At a court hearing on July 2, Federal Judge Robert Shelby summarily rejected a motion to reopen the contentious voting district lawsuit, with a lecture to attorneys to work together to solve problems rather than running to the federal court when challenges arise.
An obviously frustrated judge opened the hearing by suggesting that he would reject the motion outright and challenged the attorneys who filed the motion to convince him otherwise.
They clearly failed.
The ruling vindicated the efforts by San Juan County to implement the complicated new voting districts.
Attorneys for six San Juan County residents had filed a motion on June 12 arguing that San Juan County had failed to implement changes to the election districts for the San Juan County Commission and the San Juan School District.
The motion suggested that up to 2,000 voters in the county had been assigned to a wrong voting district.
The motion said the county should be held in contempt and asked that the June 26 Primary Election be delayed (“enjoined”).
The election was held as planned, with more than 3,031 voters casting their votes. In contrast, 2,188 voters participated in the 2016 primary election, 1,017 in 2014, and 928 in 2012.
Judge Shelby mentioned several times that the clerk is very busy during an election of this type and suggested that San Juan County Clerk John David Nielson had better things to do than worry about the motion.
Nielson said the June 26 election went well, despite the numerous challenges associated with implementing the changes to voting boundaries.
“Considering the complexity of the primary and the new boundaries, I thought it went well,” said Nielson. “Voter turnout was high.”
Nielson also expressed appreciation that his office and staff were able to stay focused on conducting the election rather than being distracted by the filing.
The January, 2018 court order completely redrew the voting district boundaries for the three commission districts and the five school board districts.
The job of adjusting the new boundaries is complicated by the fact that approximately two-thirds of San Juan County residents live outside of incorporated areas and thousands do not have traditional street addresses.
The Clerk’s office matched the address description and GPS coordinates to the voting precinct as much as possible, but acknowledged that there were several instances where the initial assignment of the precinct may have been wrong.
The Clerk’s office said they worked hard to adjust the precinct assignment immediately if they were made aware of a problem.
Judge Shelby said that it appeared to be no instances that the clerk did not make needed changes and added that the county was “pretty vigorous” in implementing the changes.
Shelby expressed frustration that several known discrepancies in the precinct assignments were not reported to the Clerk’s office, but seemed to have been saved for the legal challenge.
The attorneys refused to give names of the potentially affected voters so that the county could correct the alleged errors.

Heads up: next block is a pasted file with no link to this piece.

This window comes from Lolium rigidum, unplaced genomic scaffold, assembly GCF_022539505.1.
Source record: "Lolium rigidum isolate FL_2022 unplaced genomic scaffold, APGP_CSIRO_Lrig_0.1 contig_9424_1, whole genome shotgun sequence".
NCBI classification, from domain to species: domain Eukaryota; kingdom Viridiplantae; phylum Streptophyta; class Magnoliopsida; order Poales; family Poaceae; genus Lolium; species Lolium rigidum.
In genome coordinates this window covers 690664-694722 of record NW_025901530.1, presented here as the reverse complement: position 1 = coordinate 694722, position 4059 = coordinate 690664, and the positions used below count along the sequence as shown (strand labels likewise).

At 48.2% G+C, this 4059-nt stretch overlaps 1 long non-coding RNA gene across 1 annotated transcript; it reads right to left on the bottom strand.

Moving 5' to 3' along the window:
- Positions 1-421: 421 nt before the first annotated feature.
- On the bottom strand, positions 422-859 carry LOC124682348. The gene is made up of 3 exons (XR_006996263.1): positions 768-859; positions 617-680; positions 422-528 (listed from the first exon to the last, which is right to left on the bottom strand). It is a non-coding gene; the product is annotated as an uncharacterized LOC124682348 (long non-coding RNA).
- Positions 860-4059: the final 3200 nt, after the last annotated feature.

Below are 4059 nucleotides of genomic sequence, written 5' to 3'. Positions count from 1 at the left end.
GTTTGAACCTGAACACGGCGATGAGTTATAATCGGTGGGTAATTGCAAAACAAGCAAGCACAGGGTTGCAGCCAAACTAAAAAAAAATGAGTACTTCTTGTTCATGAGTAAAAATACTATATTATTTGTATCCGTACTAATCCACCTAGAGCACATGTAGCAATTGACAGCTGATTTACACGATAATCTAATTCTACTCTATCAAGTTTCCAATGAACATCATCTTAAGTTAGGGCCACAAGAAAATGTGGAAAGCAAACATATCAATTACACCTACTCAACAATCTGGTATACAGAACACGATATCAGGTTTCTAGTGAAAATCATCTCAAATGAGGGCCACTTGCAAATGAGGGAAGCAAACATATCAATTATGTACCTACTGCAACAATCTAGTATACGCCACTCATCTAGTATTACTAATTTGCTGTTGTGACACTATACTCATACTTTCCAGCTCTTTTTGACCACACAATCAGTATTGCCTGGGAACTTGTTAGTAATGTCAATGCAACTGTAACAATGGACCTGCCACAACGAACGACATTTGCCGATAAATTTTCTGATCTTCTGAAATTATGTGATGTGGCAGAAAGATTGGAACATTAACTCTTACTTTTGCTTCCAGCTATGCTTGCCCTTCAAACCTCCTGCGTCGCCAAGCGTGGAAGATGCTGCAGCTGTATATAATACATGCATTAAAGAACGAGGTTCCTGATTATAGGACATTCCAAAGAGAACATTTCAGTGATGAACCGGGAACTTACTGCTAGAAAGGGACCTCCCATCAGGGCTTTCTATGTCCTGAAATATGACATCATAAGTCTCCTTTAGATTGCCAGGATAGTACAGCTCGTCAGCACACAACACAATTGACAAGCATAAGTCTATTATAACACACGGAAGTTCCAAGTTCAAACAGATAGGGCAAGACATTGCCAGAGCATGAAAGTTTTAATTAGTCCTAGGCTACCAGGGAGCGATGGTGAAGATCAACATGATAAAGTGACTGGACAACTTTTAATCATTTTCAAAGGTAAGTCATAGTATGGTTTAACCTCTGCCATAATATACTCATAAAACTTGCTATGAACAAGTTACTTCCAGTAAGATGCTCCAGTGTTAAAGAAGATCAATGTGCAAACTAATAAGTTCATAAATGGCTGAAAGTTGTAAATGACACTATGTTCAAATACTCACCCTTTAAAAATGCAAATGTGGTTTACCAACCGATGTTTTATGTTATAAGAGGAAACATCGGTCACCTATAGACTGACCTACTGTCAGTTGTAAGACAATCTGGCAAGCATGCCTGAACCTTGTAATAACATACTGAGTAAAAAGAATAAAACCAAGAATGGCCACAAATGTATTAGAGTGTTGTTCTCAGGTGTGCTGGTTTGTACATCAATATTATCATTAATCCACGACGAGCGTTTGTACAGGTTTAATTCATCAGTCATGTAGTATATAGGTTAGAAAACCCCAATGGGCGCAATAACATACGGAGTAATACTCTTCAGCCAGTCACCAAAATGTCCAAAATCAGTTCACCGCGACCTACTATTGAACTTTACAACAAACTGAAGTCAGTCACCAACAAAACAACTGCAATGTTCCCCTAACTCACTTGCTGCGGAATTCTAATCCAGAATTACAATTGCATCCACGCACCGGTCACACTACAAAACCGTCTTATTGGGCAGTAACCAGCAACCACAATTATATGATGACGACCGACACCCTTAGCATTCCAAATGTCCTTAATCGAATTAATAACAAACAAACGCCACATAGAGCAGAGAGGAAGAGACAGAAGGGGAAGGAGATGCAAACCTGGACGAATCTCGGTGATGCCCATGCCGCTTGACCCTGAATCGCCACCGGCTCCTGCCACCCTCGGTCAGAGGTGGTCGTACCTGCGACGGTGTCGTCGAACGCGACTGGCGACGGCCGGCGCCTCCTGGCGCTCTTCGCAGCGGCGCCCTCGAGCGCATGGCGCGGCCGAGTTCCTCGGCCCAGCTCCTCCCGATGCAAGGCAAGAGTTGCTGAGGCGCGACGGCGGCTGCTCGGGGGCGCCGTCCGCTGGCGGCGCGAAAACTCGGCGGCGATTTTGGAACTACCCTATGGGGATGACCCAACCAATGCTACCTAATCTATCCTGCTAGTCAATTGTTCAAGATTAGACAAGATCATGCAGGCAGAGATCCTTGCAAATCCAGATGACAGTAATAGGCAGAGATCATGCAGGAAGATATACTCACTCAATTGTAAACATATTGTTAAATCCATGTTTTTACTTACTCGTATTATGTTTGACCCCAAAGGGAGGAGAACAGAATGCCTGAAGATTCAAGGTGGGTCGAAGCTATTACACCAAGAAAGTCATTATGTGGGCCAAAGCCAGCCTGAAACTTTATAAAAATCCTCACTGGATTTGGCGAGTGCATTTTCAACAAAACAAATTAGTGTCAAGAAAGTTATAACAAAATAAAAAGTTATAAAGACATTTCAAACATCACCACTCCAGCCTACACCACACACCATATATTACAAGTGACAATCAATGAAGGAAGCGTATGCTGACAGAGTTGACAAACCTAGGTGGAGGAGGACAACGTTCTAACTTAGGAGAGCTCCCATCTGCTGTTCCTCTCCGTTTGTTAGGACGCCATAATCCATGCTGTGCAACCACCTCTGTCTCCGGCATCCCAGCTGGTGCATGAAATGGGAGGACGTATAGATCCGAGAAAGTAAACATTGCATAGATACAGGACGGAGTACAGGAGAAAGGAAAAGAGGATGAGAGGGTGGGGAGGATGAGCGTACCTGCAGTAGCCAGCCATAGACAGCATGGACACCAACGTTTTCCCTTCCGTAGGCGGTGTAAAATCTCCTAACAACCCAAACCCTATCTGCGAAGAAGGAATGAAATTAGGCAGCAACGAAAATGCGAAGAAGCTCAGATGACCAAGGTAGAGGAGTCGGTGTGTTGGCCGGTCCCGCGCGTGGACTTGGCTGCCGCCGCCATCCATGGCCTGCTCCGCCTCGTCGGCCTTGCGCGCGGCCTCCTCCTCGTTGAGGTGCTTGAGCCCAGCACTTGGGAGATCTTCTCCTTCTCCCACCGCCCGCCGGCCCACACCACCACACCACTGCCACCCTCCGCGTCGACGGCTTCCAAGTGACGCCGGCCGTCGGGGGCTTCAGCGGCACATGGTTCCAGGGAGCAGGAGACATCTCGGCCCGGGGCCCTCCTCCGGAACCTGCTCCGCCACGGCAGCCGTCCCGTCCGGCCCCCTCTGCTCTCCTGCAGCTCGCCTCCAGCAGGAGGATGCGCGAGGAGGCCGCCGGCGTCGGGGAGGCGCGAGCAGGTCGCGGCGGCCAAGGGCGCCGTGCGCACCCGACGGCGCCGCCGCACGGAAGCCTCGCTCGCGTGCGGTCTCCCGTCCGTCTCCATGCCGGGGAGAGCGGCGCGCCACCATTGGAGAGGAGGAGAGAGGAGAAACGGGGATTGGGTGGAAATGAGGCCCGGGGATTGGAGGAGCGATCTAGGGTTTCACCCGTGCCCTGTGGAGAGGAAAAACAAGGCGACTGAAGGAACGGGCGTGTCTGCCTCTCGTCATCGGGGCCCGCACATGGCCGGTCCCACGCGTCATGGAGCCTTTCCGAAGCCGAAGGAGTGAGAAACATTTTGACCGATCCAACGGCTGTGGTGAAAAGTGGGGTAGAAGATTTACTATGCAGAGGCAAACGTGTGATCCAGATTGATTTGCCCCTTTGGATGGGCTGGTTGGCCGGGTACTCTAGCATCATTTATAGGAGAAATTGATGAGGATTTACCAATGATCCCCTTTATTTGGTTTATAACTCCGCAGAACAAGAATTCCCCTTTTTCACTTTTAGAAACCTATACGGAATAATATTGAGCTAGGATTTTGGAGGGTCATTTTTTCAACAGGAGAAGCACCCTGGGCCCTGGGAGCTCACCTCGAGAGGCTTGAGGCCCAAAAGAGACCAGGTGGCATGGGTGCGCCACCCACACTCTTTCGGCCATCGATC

Steven Boos, lead attorney for the six San Juan County residents who filed the motion, stated that they did not report the problems to the Clerk’s office because they feared that the county would “go after them” like they did Willie Grayeyes.
Grayeyes, a candidate for Commission, was removed from the ballot in April after Nielson determined he was not a resident of San Juan County.
The initial filing suggested that up to 2,000 Native American voters had been assigned to the wrong precinct. San Juan County called the suggestion “nonsense” and countered that there were a handful of discrepancies, but that the “number of affected voters is small and that the County Clerk’s office diligently sought to correct problems brought to its attention.”
The county added, “The assignment of voters to election districts is a complex problem in which some inadvertent errors are almost inevitable, even in districts in which all voters have street addresses.”
The Clerk’s office said they remain committed to finding and correcting any mistakes before the general election in November. “Please let us know if there is a mistake in your assignment,” said Nielson.
The county said that there were about 80 errors in the initial placement of voters in precincts, not the 2,000 Native American ballots that was suggested in the initial filing.
In other comments, Judge Shelby mentioned more than once that he was “disgusted” that several quotes by Commissioners Phil Lyman and Bruce Adams had been taken out of context in the filing.
Shelby also made several comments suggesting that the appropriate venue to address election issues such as these is through the state courts rather than the federal courts.
Willie Grayeyes has filed a legal challenge to his removal from the ballot in federal court.
Another issue that complicated the hearing is that Boos has been removed as legal counsel for the Navajo Nation in the initial lawsuit.
A representative from the Navajo Nation was at the July 2 hearing, but made no comment on the motion. Boos still represents the six local defendants in the initial lawsuit.
The overriding result of the hearing was a federal judge castigating attorneys for trying to reopen the case and imploring the legal teams on both sides to work out any differences.
“I have little doubt that after six years of litigation in this case, there is not a lot of fond feelings and a level of distrust,” said Shelby. “But this process is not helpful in correcting any of that.”
In the ruling on the motion, Shelby denied the motions and said there was “no basis for a finding of contempt.”
In addition, Shelby stated that any further motions would require evidence that the legal teams met in a good faith attempt to address the issues.